English, a Hall-of-Famer who was a star in the 80’s, taught DeRozan the value of getting to his designated spots on the floor. DeRozan relayed his studies to JJ Redick on his Old Man and the Three podcast

“My first year in the league, Alex English was an assistant coach of mine. I used to love his swag, how he used to always know where he was going into his spots, get his shots off. He used to always explain it to me. I always used to pick his mind, listen to him, I used to watch every game he played in, like yo he scored 27,000 points just by doing this.” 

DeRozan has borrowed bits and pieces from every era to craft a skill set unlike any other active player. 

“Sam Cassell always taught me to pump fake. I always got that from him, [and] Gary Payton. A lot of these influences that I’ve had through my career, always gave me the game. I always look at them like damn, they had a great career. A lot of that sticks with me.” 

DeRozan is the extremely rare player who has both relied heavily on midrange shots, with an accuracy in the 84th percentile, and managed to score at a highly efficient level without shooting 3’s, as evidenced by a true shooting percentage in the 70th percentile. 

He has proven that old school style can compete with the 3-ball revolution by pounding the hell out of one of the most efficient shots in basketball. It’s not a 3-pointer or a shot at the rim. Rather, it’s the and-one bucket.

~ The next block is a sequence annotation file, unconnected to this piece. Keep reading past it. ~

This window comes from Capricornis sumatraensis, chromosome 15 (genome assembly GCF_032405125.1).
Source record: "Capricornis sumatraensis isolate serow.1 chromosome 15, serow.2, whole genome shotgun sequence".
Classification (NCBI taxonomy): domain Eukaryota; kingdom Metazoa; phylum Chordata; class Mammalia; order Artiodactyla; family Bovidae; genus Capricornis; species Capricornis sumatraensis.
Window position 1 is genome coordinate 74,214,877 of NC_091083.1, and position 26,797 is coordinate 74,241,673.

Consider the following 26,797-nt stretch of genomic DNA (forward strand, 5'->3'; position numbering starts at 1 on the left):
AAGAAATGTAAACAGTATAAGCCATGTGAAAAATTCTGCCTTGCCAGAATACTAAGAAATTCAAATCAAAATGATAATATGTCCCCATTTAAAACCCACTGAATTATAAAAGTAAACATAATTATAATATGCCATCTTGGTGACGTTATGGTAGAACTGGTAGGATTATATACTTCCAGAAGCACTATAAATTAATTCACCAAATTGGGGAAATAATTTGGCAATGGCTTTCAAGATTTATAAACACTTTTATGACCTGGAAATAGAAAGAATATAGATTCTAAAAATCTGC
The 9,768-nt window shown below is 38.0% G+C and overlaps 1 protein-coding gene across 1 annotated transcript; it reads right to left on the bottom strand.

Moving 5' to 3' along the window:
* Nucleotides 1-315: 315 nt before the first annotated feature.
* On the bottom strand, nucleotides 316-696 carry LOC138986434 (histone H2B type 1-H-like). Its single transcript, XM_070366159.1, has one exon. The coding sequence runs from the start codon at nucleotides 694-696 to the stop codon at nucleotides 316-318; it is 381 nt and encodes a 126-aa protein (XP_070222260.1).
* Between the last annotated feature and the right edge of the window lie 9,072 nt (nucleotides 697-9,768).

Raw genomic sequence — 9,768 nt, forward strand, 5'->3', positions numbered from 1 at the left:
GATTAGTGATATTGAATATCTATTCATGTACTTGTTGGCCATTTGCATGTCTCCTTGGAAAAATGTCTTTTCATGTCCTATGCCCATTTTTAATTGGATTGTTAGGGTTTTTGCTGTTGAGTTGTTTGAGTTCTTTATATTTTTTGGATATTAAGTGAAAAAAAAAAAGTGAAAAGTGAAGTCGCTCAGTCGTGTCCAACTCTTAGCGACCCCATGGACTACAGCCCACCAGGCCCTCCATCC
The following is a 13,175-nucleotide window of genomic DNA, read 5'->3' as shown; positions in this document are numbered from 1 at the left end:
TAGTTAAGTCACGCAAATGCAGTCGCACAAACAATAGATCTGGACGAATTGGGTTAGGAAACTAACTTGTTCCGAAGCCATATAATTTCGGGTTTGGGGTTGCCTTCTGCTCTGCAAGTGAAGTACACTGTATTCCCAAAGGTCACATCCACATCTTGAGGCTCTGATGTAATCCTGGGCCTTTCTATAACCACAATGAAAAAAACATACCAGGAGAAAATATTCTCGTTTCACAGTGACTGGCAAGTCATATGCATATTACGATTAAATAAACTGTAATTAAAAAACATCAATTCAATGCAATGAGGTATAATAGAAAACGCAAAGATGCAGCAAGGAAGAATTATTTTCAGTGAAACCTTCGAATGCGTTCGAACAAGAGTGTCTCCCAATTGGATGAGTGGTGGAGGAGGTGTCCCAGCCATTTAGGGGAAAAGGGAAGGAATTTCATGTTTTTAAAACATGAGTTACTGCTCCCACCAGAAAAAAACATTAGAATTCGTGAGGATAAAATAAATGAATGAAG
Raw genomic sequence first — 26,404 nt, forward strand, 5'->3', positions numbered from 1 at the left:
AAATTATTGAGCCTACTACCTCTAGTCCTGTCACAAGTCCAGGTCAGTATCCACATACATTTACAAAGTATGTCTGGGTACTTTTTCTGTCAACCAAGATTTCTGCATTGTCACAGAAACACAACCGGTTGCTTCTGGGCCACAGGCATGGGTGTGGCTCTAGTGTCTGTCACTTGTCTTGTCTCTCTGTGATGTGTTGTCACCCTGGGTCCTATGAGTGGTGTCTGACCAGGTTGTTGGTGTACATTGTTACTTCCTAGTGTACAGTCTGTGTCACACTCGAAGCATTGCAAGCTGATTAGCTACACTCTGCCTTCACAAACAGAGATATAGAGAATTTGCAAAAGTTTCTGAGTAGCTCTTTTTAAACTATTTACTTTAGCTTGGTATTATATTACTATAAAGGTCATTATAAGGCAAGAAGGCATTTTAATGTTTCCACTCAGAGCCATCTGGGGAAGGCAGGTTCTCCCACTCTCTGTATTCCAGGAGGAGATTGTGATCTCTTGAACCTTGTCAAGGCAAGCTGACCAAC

DeRozan’s 51 and-one’s were the sixth-highest total in the league. He’s been hovering in or around the top 10 every year for the past decade. He’s able to generate those shots by combining that Cassell/Payton pump fake with elite touch. 

Even when DeRozan isn’t able to convert the shot, drawing shooting fouls are extremely high-efficient outcomes. He got 220 of them last season, good for fourth in the league. That’s 90 more than the highest Bull last year, Zach LaVine. There is an art to it, both in how to get them and when. DeRozan has picked up little tricks from the best veterans throughout league history.

“It’s the small little shit that goes over a lot of people’s heads,” he told Redick. “I’m glad I was able to play in that era of having to guard Ray Allen, Rip Hamilton, all those types of guys. I used to always wonder, how, how [are they getting calls against me]. I’m not doing nothing. You start to understand all of these tricks of the trade that separated them throughout the game and late in the game.”